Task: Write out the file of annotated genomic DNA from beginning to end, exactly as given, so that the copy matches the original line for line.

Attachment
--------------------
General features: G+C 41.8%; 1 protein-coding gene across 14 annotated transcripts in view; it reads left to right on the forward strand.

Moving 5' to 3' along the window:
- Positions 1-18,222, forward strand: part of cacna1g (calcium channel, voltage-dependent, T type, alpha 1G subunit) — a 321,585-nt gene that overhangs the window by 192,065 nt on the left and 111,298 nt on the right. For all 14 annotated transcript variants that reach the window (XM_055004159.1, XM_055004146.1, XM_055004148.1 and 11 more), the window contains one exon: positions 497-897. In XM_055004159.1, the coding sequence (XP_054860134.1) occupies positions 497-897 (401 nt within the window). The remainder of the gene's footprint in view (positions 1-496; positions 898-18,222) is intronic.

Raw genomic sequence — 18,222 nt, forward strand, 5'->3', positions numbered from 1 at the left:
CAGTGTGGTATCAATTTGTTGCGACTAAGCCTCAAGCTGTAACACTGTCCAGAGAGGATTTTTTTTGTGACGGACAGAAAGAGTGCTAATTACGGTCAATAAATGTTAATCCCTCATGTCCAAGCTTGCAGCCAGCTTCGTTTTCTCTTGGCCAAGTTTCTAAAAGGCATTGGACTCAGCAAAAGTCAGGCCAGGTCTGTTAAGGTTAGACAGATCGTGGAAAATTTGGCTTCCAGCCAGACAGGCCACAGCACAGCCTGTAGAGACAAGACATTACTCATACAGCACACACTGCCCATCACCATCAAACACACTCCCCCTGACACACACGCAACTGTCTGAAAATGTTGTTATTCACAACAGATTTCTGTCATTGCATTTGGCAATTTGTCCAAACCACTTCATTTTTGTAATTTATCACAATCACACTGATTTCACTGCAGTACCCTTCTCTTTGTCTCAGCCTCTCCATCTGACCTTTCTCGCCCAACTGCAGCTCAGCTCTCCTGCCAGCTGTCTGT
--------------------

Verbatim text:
General features: G+C 41.8%; 1 protein-coding gene across 14 annotated transcripts in view; it reads left to right on the forward strand.

Moving 5' to 3' along the window:
- Positions 1-18,222, forward strand: part of cacna1g (calcium channel, voltage-dependent, T type, alpha 1G subunit) — a 321,585-nt gene that overhangs the window by 192,065 nt on the left and 111,298 nt on the right. For all 14 annotated transcript variants that reach the window (XM_055004159.1, XM_055004146.1, XM_055004148.1 and 11 more), the window contains one exon: positions 497-897. In XM_055004159.1, the coding sequence (XP_054860134.1) occupies positions 497-897 (401 nt within the window). The remainder of the gene's footprint in view (positions 1-496; positions 898-18,222) is intronic.

Raw genomic sequence — 18,222 nt, forward strand, 5'->3', positions numbered from 1 at the left:
CAGTGTGGTATCAATTTGTTGCGACTAAGCCTCAAGCTGTAACACTGTCCAGAGAGGATTTTTTTTGTGACGGACAGAAAGAGTGCTAATTACGGTCAATAAATGTTAATCCCTCATGTCCAAGCTTGCAGCCAGCTTCGTTTTCTCTTGGCCAAGTTTCTAAAAGGCATTGGACTCAGCAAAAGTCAGGCCAGGTCTGTTAAGGTTAGACAGATCGTGGAAAATTTGGCTTCCAGCCAGACAGGCCACAGCACAGCCTGTAGAGACAAGACATTACTCATACAGCACACACTGCCCATCACCATCAAACACACTCCCCCTGACACACACGCAACTGTCTGAAAATGTTGTTATTCACAACAGATTTCTGTCATTGCATTTGGCAATTTGTCCAAACCACTTCATTTTTGTAATTTATCACAATCACACTGATTTCACTGCAGTACCCTTCTCTTTGTCTCAGCCTCTCCATCTGACCTTTCTCGCCCAACTGCAGCTCAGCTCTCCTGCCAGCTGTCTGT